Six Key Financial Skills
If You’re Self-Employed
While many skills go into running your own business, you won’t get very far if you don’t have excellent financial skills.
Here are six skills that you need to master if you want to be successful in your self-employed venture.
Understanding Tax Payments
When you’re employed by a company, you don’t have to think about your taxes. The amount is automatically deducted from your paycheque. On the other hand, when you’re self-employed, things are a little more complicated. You’ll need to put money aside each month to ensure you can pay your income tax once you know how much it is after completing your end-of-year tax return. If you don’t put money aside, you could end up owing thousands to the taxman that you don’t have. If you owe back taxes and late fees, it can cripple your business. So, understanding tax payments is a skill every self-employed individual needs to master.
Being Able to Prove Your Income
Following on from the last point, it’s much more difficult to prove your income to the taxman when you’re self-employed because your income and deductions are not automatically recorded each month. It’s vital that you keep all receipts and invoices and maintain up-to-date accounts not only so that it’s easier to complete your end-of-year taxes but also so you can prove your income when the taxman asks. Thankfully, if you need to quickly create paystubs for proof of your self-employed income, you can use a simple to use online paystub maker.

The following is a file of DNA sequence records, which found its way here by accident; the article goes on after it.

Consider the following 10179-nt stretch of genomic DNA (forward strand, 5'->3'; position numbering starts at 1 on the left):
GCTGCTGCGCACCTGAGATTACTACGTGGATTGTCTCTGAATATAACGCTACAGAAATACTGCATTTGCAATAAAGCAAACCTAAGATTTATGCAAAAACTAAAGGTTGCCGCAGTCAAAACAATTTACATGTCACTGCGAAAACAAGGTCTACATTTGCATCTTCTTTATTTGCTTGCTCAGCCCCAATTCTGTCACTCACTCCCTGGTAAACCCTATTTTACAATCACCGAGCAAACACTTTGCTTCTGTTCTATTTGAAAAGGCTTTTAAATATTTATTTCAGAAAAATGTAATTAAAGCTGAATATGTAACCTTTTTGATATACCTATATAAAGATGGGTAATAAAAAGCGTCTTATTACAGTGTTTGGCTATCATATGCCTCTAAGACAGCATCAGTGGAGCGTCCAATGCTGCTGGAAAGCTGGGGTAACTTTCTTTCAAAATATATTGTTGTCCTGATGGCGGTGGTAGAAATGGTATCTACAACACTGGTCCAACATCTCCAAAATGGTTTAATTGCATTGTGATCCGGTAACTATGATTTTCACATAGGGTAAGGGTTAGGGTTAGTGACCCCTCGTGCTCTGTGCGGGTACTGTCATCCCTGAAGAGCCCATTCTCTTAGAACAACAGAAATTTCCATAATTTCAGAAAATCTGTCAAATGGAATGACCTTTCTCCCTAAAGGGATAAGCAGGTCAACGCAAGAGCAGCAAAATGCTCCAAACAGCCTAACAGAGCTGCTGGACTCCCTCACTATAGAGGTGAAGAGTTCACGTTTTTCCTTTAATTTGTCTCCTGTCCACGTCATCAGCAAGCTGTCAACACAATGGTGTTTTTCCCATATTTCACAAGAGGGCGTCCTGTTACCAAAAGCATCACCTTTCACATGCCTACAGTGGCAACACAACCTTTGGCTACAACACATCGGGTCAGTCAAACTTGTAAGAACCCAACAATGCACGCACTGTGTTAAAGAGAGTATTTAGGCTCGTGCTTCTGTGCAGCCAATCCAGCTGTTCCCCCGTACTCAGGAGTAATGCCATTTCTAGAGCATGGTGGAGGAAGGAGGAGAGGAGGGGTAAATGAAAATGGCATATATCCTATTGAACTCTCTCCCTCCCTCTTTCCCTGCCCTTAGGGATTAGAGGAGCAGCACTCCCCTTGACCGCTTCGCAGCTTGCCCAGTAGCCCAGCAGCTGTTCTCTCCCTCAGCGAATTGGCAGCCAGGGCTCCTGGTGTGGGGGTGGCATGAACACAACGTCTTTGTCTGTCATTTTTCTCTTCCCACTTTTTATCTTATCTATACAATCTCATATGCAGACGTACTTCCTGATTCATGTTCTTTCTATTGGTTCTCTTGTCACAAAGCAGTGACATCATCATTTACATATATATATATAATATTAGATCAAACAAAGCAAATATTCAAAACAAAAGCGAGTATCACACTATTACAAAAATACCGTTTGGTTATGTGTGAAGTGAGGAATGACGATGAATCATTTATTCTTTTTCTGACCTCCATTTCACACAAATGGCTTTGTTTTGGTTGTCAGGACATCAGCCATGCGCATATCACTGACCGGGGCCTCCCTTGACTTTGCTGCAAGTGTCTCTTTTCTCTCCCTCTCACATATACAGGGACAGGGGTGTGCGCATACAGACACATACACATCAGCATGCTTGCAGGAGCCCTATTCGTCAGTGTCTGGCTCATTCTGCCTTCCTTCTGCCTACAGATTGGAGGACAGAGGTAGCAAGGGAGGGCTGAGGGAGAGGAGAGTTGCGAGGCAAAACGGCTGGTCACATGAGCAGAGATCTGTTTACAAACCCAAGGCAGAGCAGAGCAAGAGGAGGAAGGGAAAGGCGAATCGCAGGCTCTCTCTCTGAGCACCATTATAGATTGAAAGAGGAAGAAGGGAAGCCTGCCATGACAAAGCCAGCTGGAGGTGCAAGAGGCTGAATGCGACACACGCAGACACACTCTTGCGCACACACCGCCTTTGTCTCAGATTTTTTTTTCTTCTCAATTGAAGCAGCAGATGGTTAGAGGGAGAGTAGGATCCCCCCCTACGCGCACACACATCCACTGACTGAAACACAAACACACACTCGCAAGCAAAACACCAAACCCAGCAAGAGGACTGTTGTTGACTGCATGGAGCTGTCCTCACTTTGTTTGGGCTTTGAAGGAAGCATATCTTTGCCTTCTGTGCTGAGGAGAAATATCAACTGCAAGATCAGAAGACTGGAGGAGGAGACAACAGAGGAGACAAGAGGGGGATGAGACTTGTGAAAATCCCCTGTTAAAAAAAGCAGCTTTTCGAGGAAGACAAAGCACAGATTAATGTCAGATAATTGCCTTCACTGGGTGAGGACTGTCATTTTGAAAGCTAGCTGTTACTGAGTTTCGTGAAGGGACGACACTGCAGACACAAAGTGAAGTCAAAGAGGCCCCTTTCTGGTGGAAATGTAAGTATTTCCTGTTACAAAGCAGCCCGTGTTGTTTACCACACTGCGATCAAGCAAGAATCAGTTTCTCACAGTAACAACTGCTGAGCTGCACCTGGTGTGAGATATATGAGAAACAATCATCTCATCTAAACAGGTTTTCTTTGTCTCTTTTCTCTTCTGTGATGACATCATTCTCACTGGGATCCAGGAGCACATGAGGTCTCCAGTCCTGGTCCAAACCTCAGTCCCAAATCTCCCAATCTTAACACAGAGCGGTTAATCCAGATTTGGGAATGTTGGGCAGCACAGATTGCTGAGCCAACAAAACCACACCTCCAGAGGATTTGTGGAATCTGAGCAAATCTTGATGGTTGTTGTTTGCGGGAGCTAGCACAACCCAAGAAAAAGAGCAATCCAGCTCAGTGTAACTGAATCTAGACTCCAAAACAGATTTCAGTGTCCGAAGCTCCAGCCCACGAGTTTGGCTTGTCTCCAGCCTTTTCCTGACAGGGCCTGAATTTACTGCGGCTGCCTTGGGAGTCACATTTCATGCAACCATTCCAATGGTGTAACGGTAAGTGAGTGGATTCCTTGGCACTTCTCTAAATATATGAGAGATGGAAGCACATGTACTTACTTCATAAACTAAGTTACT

Learning How to Invest for the Future
It’s not only money for taxes that you’ll need to put aside when you’re self-employed. You also need to think about your future. When you have no employer, you have no pension plan and benefits. You need to prioritize contributing to a retirement account each month, but it can be sensible to invest your money too. Learn how to best put aside money for retirement and what your different investment options are so that you can be in control of your future financial needs. You should also think about other big costs you could face in the future, such as sending your children to university or facing an emergency situation.
With taxes, retirement funds, emergency funds, and more to think about, you may now be worrying about how you manage to take control of all your different financial needs and obligations as a self-employed person. To help you maintain control and make your overall finances more palatable, think in terms of percentages. With every paycheck that comes in, divide up your money via the same percentages and you’ll be able to stay on top of your finances easily. For example, if you decide to put 25% away for taxes and 10% away for your retirement fund, stick to those percentages whether your paycheck is for £10,000 or £100. With a uniform financial plan in place, it will be much easier to ensure you have the right money in the right place and have complete control over your business finances.
Creating a Salary Timeline